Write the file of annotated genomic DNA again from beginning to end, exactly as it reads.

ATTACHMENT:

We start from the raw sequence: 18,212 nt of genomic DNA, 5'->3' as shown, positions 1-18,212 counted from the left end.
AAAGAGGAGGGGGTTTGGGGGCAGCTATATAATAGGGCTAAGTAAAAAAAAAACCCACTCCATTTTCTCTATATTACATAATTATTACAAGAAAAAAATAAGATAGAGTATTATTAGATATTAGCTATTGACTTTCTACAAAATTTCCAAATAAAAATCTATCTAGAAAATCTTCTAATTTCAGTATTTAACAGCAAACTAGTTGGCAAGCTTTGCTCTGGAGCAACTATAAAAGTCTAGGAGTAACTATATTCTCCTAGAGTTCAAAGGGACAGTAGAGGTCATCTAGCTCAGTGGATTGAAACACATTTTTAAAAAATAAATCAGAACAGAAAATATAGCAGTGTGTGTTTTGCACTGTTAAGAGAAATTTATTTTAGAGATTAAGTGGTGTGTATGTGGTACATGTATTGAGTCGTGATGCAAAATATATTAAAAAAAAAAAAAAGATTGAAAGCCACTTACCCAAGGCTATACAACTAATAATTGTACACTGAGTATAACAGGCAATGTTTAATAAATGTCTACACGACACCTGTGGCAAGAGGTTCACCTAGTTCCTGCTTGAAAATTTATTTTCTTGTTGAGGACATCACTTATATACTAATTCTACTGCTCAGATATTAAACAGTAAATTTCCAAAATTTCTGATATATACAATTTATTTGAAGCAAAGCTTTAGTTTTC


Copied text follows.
We start from the raw sequence: 18,212 nt of genomic DNA, 5'->3' as shown, positions 1-18,212 counted from the left end.
AAAGAGGAGGGGGTTTGGGGGCAGCTATATAATAGGGCTAAGTAAAAAAAAAACCCACTCCATTTTCTCTATATTACATAATTATTACAAGAAAAAAATAAGATAGAGTATTATTAGATATTAGCTATTGACTTTCTACAAAATTTCCAAATAAAAATCTATCTAGAAAATCTTCTAATTTCAGTATTTAACAGCAAACTAGTTGGCAAGCTTTGCTCTGGAGCAACTATAAAAGTCTAGGAGTAACTATATTCTCCTAGAGTTCAAAGGGACAGTAGAGGTCATCTAGCTCAGTGGATTGAAACACATTTTTAAAAAATAAATCAGAACAGAAAATATAGCAGTGTGTGTTTTGCACTGTTAAGAGAAATTTATTTTAGAGATTAAGTGGTGTGTATGTGGTACATGTATTGAGTCGTGATGCAAAATATATTAAAAAAAAAAAAAAGATTGAAAGCCACTTACCCAAGGCTATACAACTAATAATTGTACACTGAGTATAACAGGCAATGTTTAATAAATGTCTACACGACACCTGTGGCAAGAGGTTCACCTAGTTCCTGCTTGAAAATTTATTTTCTTGTTGAGGACATCACTTATATACTAATTCTACTGCTCAGATATTAAACAGTAAATTTCCAAAATTTCTGATATATACAATTTATTTGAAGCAAAGCTTTAGTTTTC